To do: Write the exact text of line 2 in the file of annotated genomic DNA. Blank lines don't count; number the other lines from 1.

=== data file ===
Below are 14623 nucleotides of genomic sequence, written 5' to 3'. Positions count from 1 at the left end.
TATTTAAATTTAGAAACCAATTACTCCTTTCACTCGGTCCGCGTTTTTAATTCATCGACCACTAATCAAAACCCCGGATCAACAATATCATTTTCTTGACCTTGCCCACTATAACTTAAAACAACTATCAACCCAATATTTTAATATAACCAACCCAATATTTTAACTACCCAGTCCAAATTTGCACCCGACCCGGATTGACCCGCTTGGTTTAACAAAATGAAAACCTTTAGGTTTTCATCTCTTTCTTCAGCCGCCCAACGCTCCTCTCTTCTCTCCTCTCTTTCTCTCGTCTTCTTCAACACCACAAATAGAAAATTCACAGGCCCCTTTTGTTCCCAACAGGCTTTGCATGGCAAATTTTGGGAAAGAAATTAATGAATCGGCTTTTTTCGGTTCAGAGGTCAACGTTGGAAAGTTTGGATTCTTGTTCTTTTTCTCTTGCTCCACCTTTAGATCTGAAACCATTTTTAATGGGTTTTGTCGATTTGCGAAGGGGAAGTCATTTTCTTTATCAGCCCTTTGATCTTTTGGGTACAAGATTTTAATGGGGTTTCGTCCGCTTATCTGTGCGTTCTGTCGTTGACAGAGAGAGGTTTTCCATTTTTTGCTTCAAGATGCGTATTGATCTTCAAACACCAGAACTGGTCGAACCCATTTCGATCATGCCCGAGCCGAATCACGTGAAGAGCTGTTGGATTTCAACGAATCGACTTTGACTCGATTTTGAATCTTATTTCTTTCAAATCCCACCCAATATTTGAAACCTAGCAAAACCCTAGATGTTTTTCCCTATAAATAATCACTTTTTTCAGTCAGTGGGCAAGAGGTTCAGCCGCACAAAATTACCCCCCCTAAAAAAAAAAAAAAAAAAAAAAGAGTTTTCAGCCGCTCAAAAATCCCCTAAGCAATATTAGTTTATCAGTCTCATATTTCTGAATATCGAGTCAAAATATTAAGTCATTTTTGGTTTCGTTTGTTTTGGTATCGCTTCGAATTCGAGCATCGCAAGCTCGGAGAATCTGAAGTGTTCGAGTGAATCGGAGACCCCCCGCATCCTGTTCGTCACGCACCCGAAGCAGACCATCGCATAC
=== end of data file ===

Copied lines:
TATTTAAATTTAGAAACCAATTACTCCTTTCACTCGGTCCGCGTTTTTAATTCATCGACCACTAATCAAAACCCCGGATCAACAATATCATTTTCTTGACCTTGCCCACTATAACTTAAAACAACTATCAACCCAATATTTTAATATAACCAACCCAATATTTTAACTACCCAGTCCAAATTTGCACCCGACCCGGATTGACCCGCTTGGTTTAACAAAATGAAAACCTTTAGGTTTTCATCTCTTTCTTCAGCCGCCCAACGCTCCTCTCTTCTCTCCTCTCTTTCTCTCGTCTTCTTCAACACCACAAATAGAAAATTCACAGGCCCCTTTTGTTCCCAACAGGCTTTGCATGGCAAATTTTGGGAAAGAAATTAATGAATCGGCTTTTTTCGGTTCAGAGGTCAACGTTGGAAAGTTTGGATTCTTGTTCTTTTTCTCTTGCTCCACCTTTAGATCTGAAACCATTTTTAATGGGTTTTGTCGATTTGCGAAGGGGAAGTCATTTTCTTTATCAGCCCTTTGATCTTTTGGGTACAAGATTTTAATGGGGTTTCGTCCGCTTATCTGTGCGTTCTGTCGTTGACAGAGAGAGGTTTTCCATTTTTTGCTTCAAGATGCGTATTGATCTTCAAACACCAGAACTGGTCGAACCCATTTCGATCATGCCCGAGCCGAATCACGTGAAGAGCTGTTGGATTTCAACGAATCGACTTTGACTCGATTTTGAATCTTATTTCTTTCAAATCCCACCCAATATTTGAAACCTAGCAAAACCCTAGATGTTTTTCCCTATAAATAATCACTTTTTTCAGTCAGTGGGCAAGAGGTTCAGCCGCACAAAATTACCCCCCCTAAAAAAAAAAAAAAAAAAAAAAGAGTTTTCAGCCGCTCAAAAATCCCCTAAGCAATATTAGTTTATCAGTCTCATATTTCTGAATATCGAGTCAAAATATTAAGTCATTTTTGGTTTCGTTTGTTTTGGTATCGCTTCGAATTCGAGCATCGCAAGCTCGGAGAATCTGAAGTGTTCGAGTGAATCGGAGACCCCCCGCATCCTGTTCGTCACGCACCCGAAGCAGACCATCGCATAC